Participant denies endorsing China’s ‘Lhasa Consensus’ on Tibet

Sir Bob Parker, the former mayor of Christchurch, New Zealand.
Sir Bob Parker, the former mayor of Christchurch, New Zealand.

(, Aug17, 2014) –Sir Bob Parker, the former mayor of Christchurch, New Zealand, has said he had “not at all” endorsed what China calls the “Lhasa consensus” brought out at the end of an Aug 12-13 Fourth Forum on the Development of Tibet. He was one of the 40 overseas “representatives” among the 100 or so people who participated in the forum. The so-called consensus paints a glowing picture of the Chinese rule in Tibet while being highly condemnatory of the region’s exiled spiritual leader, the Dalai Lama, and his followers who campaign for genuine autonomy for their occupied homeland.

“I’m aware that the statement was made but I certainly haven’t signed up to it. I think a number of people who were there were a little surprised to hear about that statement,” Aug 15 quoted Sir Bob as saying.

He was still in Tibet, being given a tour of the countryside and other sites of interest as a part of China’s free junket for the forum participants. He was reached by by phone.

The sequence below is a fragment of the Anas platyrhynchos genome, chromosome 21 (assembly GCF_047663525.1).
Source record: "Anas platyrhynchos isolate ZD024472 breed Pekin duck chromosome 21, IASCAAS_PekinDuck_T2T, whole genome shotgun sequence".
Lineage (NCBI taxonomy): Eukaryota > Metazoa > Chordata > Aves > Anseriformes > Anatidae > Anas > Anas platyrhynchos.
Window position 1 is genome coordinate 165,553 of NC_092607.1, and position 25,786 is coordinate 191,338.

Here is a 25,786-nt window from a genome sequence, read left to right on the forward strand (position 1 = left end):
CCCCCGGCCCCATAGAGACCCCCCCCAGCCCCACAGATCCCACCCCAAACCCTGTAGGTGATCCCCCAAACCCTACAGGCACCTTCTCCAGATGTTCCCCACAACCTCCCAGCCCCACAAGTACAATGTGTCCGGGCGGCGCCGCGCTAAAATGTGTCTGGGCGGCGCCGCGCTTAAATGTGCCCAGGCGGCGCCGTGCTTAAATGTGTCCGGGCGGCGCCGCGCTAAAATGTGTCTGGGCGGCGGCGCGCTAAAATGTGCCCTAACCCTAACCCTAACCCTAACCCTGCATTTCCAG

The supposed consensus claims that the 100 or so conference participants “unanimously agree that what they have actually seen in Tibet differs radically from what the 14th Dalai and the Dalai clique have said.”

“Participants notice,” it furthers says, “that Tibet enjoys sound economic growth, social harmony, deep-rooted Tibetan culture and beautiful natural scenery, and the people enjoy a happy life”.

Given the nature of the discussions that took place curing the forum, the participants seemed to have had no inkling that any such highly political “consensus” would be brought out, and that too without their knowledge. “Certainly the conference that I’ve been attending has been focused on sustainable development and there were no real political themes running through it at all,” Sir Bob has said.

Explaining his presence at the Forum, Sir Bob has said, “I came here as a New Zealander with a unique opportunity to get into Tibet and see some of these unique communities with my own eyes. There seems to be a good degree of openness and happiness in the communities that I’ve been to. But I’m not a Tibet expert, I’m not a global politician, I’m just a citizen who had a chance to come to a very special part of the world to see some of these things with my own eyes.”

He has said he will be making his displeasure clear to the Chinese authorities. “I’m not happy to be included in a document that states some very powerful political perspectives. I don’t actually think that’s fair and I don’t think that’s what I signed up to do by coming here and I will be making that point,” he was quoted as saying.


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